- Tim MacMahon, ESPN Staff Writer
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DALLAS -- Several players in the Mavericks-Spurs series have Hall of Fame résumés and, one by one, they’ve flashed the greatness that should grant them basketball immortality in Springfield, Massachusetts.
With one exception.
We’re still waiting for that great game, or even that great moment, from Dirk Nowitzki after the teams split their four contests.
Tim Duncan, widely considered the premier power forward in NBA history, dominated during the series opener. He scored 27 points, a third of which came during the fourth quarter, in the Spurs’ Game 1 win -- during which San Antonio fought back from a 10-point deficit.
Spurs point guard Tony Parker, a three-time champion and six-time All-Star, also delivered on Easter Sunday. He had 21 points and six assists in San Antonio’s first victory.
San Antonio’s Manu Ginobili, another three-time champ and arguably the best sixth man ever to fill that role, was the Spurs’ only real bright spot in Game 2 (27 points) and starred in their Game 4 win, scoring 23 points and dishing out five assists.
Ginobili would have been the Game 3 hero if Mavs sixth man Vince Carter, the No. 25 scorer in NBA history and an eight-time All-Star, had not one-upped him. Coming just 1.7 ticks after Ginobili’s go-ahead runner, Carter's buzzer-beating 3 from the deep-left corner is the series’ most memorable moment so far.
Mavs forward Shawn Marion has been the versatile key to the Mavs’ defense all series, spending time defending each of the Spurs’ Big Three. He also lit it up for 20 points on 8-of-10 shooting in the Mavs’ Game 2 rout on the road. (There’s significantly more room for debate about Marion’s Hall of Fame credentials than the others, but this is a heck of a case: He’s a four-time All-Star; he joins Hakeem Olajuwon, Karl Malone and Kevin Garnett as the only players with at least 17,000 points, 9,000 rebounds, 1,500 blocks and 1,000 steals for his career; and he played a critical role during the Mavs’ 2011 title run.)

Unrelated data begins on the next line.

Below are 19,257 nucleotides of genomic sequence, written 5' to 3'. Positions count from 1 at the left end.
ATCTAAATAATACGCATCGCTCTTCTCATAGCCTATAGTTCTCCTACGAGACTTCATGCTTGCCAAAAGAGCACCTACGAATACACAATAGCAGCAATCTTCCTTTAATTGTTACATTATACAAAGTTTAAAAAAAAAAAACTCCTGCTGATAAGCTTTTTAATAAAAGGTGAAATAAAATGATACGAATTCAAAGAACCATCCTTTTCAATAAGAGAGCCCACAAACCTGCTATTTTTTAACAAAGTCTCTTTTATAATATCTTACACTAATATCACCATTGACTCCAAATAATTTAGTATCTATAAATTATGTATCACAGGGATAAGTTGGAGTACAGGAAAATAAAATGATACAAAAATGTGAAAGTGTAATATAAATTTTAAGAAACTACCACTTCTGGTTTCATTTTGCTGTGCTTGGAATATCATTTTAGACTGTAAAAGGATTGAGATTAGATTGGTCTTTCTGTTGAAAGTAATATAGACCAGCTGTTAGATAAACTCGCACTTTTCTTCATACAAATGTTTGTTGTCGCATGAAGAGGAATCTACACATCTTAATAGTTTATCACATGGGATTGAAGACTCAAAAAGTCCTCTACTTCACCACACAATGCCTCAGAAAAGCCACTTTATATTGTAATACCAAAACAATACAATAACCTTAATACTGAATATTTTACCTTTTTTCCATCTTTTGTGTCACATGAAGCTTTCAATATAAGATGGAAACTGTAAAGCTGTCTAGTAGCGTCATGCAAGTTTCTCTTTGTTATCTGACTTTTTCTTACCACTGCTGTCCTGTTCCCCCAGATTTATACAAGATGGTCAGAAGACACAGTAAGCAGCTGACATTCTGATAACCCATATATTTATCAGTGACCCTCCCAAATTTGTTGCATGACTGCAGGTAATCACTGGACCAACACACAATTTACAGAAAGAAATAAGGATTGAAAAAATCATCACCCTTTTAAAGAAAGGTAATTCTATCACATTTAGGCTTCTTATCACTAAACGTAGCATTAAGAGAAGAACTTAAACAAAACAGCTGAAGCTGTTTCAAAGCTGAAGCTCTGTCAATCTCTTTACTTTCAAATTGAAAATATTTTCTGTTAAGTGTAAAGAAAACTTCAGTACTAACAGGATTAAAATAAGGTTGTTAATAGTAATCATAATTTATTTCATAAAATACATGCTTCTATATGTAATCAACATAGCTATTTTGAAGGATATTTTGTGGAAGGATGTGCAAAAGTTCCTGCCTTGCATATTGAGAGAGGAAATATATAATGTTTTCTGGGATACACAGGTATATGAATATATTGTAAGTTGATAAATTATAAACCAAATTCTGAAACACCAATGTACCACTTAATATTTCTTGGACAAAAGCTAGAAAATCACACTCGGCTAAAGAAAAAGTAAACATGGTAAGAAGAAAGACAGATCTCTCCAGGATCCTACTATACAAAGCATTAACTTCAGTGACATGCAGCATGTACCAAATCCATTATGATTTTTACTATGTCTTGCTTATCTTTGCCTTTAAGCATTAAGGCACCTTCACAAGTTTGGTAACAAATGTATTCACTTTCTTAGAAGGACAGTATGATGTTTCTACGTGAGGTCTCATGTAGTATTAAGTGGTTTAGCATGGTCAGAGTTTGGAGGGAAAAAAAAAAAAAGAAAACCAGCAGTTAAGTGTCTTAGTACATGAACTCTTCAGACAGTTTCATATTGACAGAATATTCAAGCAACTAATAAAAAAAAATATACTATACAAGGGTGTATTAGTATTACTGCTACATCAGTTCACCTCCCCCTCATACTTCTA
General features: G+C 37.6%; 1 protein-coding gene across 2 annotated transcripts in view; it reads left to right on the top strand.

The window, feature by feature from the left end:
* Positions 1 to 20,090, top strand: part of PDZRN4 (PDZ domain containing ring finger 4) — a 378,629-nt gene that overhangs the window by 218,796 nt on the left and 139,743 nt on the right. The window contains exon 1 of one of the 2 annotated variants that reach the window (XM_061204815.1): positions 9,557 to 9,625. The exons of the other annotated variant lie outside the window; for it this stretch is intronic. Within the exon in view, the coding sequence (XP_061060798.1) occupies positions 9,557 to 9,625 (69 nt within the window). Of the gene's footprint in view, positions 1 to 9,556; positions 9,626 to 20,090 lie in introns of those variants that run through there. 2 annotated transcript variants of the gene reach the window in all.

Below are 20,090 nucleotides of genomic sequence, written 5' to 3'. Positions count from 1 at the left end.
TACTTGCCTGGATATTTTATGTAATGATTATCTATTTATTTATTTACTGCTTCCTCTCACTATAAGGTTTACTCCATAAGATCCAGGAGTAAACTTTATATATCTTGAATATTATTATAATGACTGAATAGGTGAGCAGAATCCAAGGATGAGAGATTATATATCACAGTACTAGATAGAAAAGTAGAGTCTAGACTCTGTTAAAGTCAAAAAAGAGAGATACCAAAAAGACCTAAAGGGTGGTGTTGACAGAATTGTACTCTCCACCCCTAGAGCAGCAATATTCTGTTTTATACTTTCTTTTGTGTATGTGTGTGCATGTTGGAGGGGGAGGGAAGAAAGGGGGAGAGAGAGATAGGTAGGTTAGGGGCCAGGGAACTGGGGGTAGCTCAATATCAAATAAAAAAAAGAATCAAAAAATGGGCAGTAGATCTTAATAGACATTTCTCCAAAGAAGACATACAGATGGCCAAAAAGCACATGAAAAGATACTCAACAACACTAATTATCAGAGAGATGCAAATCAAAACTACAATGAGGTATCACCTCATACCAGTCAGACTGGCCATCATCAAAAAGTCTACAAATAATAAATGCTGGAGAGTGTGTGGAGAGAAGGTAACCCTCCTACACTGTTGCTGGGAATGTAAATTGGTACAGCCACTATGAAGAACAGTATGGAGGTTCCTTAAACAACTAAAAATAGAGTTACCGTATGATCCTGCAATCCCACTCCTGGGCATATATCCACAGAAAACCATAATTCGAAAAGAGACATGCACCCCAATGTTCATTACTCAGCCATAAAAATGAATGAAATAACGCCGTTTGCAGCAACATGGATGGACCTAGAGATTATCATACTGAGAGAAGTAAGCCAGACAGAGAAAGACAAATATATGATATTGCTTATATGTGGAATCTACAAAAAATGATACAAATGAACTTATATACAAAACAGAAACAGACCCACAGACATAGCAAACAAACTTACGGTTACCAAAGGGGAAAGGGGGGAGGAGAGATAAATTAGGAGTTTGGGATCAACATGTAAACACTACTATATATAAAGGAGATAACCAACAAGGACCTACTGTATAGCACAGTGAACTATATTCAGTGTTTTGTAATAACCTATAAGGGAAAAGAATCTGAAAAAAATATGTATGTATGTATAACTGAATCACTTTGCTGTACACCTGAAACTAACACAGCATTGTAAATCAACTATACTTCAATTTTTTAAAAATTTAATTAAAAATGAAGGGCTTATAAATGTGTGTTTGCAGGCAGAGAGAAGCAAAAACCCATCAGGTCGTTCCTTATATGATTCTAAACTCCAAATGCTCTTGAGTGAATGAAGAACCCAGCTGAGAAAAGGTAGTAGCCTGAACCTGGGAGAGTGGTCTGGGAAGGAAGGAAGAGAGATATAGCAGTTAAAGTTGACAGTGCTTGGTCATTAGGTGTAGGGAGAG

What about Nowitzki?
"I don’t think we’ve stopped Dirk by any means," said Spurs coach Gregg Popovich, another surefire Hall of Famer.
The Spurs have done a better job defending him in this series than any of the previous foes in Nowitzki’s 13 postseason appearances.
The No. 10 scorer in NBA history is struggling through the worst statistical series of his career, averaging 16 points on 38.5 percent shooting. It’s not much fun to be the focal point of Pop’s defensive game plans.
It’s not that Nowitzki hasn’t contributed to the Mavs' two wins. It’s just that so much more is expected of a legend who joins Duncan on the list of 12 players in NBA history to have earned double-digit All-Star appearances, an MVP and a Finals MVP.
Mavs coach Rick Carlisle, another potential Hall of Famer, accepts responsibility for needing to figure out ways to get his best player better shots. The other Mavs put the onus on themselves to take advantage of the defensive attention the Spurs pay Nowitzki.
But the Mavs remain confident that it’s a matter of time before the big German’s greatness shines through in this series.
"He is who he is," Carter said.
Nowitzki is the one Hall of Fame candidate on the Mavs and Spurs rosters who has yet to leave his mark on this series. There’s no better time to change that than in the pivotal Game 5.